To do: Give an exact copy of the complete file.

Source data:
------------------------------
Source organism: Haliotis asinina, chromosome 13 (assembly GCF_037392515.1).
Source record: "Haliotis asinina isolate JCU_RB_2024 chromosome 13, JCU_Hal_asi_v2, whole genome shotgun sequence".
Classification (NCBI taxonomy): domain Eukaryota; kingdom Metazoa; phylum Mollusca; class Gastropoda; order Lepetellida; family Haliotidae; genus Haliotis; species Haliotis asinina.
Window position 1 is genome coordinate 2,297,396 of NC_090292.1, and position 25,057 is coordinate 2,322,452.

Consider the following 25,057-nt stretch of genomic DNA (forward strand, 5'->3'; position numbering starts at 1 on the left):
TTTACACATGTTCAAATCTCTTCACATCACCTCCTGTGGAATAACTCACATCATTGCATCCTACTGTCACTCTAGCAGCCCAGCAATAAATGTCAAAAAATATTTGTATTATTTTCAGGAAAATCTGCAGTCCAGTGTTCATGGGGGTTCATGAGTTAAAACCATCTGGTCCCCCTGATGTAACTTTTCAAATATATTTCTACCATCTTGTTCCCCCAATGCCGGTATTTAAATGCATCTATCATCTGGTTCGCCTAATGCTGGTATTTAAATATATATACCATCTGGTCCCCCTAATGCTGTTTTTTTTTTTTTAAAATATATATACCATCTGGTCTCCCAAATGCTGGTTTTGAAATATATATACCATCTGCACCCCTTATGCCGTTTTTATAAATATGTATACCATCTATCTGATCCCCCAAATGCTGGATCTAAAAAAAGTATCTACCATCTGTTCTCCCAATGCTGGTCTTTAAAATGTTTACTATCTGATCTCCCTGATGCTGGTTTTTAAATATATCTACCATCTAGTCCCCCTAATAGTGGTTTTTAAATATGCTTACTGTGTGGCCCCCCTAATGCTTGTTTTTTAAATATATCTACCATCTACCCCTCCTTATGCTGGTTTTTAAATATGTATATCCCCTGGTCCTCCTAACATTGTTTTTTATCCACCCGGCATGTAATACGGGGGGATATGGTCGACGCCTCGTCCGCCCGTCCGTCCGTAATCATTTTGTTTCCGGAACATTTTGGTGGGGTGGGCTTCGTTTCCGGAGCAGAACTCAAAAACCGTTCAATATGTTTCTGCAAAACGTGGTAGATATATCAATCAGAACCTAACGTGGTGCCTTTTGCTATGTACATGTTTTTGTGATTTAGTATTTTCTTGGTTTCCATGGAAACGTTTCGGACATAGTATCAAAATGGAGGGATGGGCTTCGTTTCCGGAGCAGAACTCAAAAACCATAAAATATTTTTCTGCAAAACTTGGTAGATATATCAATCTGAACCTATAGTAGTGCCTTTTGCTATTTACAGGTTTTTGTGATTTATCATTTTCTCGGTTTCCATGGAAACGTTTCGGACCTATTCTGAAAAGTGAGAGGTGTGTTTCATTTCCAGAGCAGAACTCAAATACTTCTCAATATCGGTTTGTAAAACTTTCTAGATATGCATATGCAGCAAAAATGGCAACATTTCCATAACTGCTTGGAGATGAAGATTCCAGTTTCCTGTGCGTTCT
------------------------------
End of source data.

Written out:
Source organism: Haliotis asinina, chromosome 13 (assembly GCF_037392515.1).
Source record: "Haliotis asinina isolate JCU_RB_2024 chromosome 13, JCU_Hal_asi_v2, whole genome shotgun sequence".
Classification (NCBI taxonomy): domain Eukaryota; kingdom Metazoa; phylum Mollusca; class Gastropoda; order Lepetellida; family Haliotidae; genus Haliotis; species Haliotis asinina.
Window position 1 is genome coordinate 2,297,396 of NC_090292.1, and position 25,057 is coordinate 2,322,452.

Consider the following 25,057-nt stretch of genomic DNA (forward strand, 5'->3'; position numbering starts at 1 on the left):
TTTACACATGTTCAAATCTCTTCACATCACCTCCTGTGGAATAACTCACATCATTGCATCCTACTGTCACTCTAGCAGCCCAGCAATAAATGTCAAAAAATATTTGTATTATTTTCAGGAAAATCTGCAGTCCAGTGTTCATGGGGGTTCATGAGTTAAAACCATCTGGTCCCCCTGATGTAACTTTTCAAATATATTTCTACCATCTTGTTCCCCCAATGCCGGTATTTAAATGCATCTATCATCTGGTTCGCCTAATGCTGGTATTTAAATATATATACCATCTGGTCCCCCTAATGCTGTTTTTTTTTTTTTAAAATATATATACCATCTGGTCTCCCAAATGCTGGTTTTGAAATATATATACCATCTGCACCCCTTATGCCGTTTTTATAAATATGTATACCATCTATCTGATCCCCCAAATGCTGGATCTAAAAAAAGTATCTACCATCTGTTCTCCCAATGCTGGTCTTTAAAATGTTTACTATCTGATCTCCCTGATGCTGGTTTTTAAATATATCTACCATCTAGTCCCCCTAATAGTGGTTTTTAAATATGCTTACTGTGTGGCCCCCCTAATGCTTGTTTTTTAAATATATCTACCATCTACCCCTCCTTATGCTGGTTTTTAAATATGTATATCCCCTGGTCCTCCTAACATTGTTTTTTATCCACCCGGCATGTAATACGGGGGGATATGGTCGACGCCTCGTCCGCCCGTCCGTCCGTAATCATTTTGTTTCCGGAACATTTTGGTGGGGTGGGCTTCGTTTCCGGAGCAGAACTCAAAAACCGTTCAATATGTTTCTGCAAAACGTGGTAGATATATCAATCAGAACCTAACGTGGTGCCTTTTGCTATGTACATGTTTTTGTGATTTAGTATTTTCTTGGTTTCCATGGAAACGTTTCGGACATAGTATCAAAATGGAGGGATGGGCTTCGTTTCCGGAGCAGAACTCAAAAACCATAAAATATTTTTCTGCAAAACTTGGTAGATATATCAATCTGAACCTATAGTAGTGCCTTTTGCTATTTACAGGTTTTTGTGATTTATCATTTTCTCGGTTTCCATGGAAACGTTTCGGACCTATTCTGAAAAGTGAGAGGTGTGTTTCATTTCCAGAGCAGAACTCAAATACTTCTCAATATCGGTTTGTAAAACTTTCTAGATATGCATATGCAGCAAAAATGGCAACATTTCCATAACTGCTTGGAGATGAAGATTCCAGTTTCCTGTGCGTTCT